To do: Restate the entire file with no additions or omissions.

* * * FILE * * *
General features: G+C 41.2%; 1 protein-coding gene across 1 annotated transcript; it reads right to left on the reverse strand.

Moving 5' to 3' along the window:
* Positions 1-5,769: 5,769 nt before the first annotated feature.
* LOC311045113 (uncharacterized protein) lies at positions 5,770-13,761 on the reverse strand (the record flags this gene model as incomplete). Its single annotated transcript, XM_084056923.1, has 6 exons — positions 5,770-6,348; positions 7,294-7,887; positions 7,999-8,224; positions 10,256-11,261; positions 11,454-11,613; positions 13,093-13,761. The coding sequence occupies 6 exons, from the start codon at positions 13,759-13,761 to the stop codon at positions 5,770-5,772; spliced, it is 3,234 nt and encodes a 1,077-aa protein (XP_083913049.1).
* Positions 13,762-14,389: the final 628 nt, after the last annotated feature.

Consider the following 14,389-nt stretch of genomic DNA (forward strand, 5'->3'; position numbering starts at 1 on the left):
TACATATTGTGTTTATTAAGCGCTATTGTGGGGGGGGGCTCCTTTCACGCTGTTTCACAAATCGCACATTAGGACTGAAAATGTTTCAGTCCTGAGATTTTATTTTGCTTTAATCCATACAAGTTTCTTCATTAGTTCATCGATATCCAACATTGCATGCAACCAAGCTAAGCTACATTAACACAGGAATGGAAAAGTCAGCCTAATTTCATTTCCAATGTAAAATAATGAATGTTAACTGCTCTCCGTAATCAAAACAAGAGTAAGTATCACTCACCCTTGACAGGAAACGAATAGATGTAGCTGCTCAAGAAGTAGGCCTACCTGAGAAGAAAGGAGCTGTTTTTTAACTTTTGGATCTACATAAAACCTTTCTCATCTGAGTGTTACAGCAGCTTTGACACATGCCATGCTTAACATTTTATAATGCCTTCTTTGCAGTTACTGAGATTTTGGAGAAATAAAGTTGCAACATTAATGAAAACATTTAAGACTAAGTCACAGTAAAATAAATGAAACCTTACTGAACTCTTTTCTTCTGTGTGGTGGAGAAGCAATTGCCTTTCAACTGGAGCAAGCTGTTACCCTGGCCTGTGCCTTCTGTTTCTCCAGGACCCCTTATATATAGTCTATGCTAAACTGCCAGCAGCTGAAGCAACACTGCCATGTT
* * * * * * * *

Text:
General features: G+C 41.2%; 1 protein-coding gene across 1 annotated transcript; it reads right to left on the reverse strand.

Moving 5' to 3' along the window:
* Positions 1-5,769: 5,769 nt before the first annotated feature.
* LOC311045113 (uncharacterized protein) lies at positions 5,770-13,761 on the reverse strand (the record flags this gene model as incomplete). Its single annotated transcript, XM_084056923.1, has 6 exons — positions 5,770-6,348; positions 7,294-7,887; positions 7,999-8,224; positions 10,256-11,261; positions 11,454-11,613; positions 13,093-13,761. The coding sequence occupies 6 exons, from the start codon at positions 13,759-13,761 to the stop codon at positions 5,770-5,772; spliced, it is 3,234 nt and encodes a 1,077-aa protein (XP_083913049.1).
* Positions 13,762-14,389: the final 628 nt, after the last annotated feature.

Consider the following 14,389-nt stretch of genomic DNA (forward strand, 5'->3'; position numbering starts at 1 on the left):
TACATATTGTGTTTATTAAGCGCTATTGTGGGGGGGGGCTCCTTTCACGCTGTTTCACAAATCGCACATTAGGACTGAAAATGTTTCAGTCCTGAGATTTTATTTTGCTTTAATCCATACAAGTTTCTTCATTAGTTCATCGATATCCAACATTGCATGCAACCAAGCTAAGCTACATTAACACAGGAATGGAAAAGTCAGCCTAATTTCATTTCCAATGTAAAATAATGAATGTTAACTGCTCTCCGTAATCAAAACAAGAGTAAGTATCACTCACCCTTGACAGGAAACGAATAGATGTAGCTGCTCAAGAAGTAGGCCTACCTGAGAAGAAAGGAGCTGTTTTTTAACTTTTGGATCTACATAAAACCTTTCTCATCTGAGTGTTACAGCAGCTTTGACACATGCCATGCTTAACATTTTATAATGCCTTCTTTGCAGTTACTGAGATTTTGGAGAAATAAAGTTGCAACATTAATGAAAACATTTAAGACTAAGTCACAGTAAAATAAATGAAACCTTACTGAACTCTTTTCTTCTGTGTGGTGGAGAAGCAATTGCCTTTCAACTGGAGCAAGCTGTTACCCTGGCCTGTGCCTTCTGTTTCTCCAGGACCCCTTATATATAGTCTATGCTAAACTGCCAGCAGCTGAAGCAACACTGCCATGTT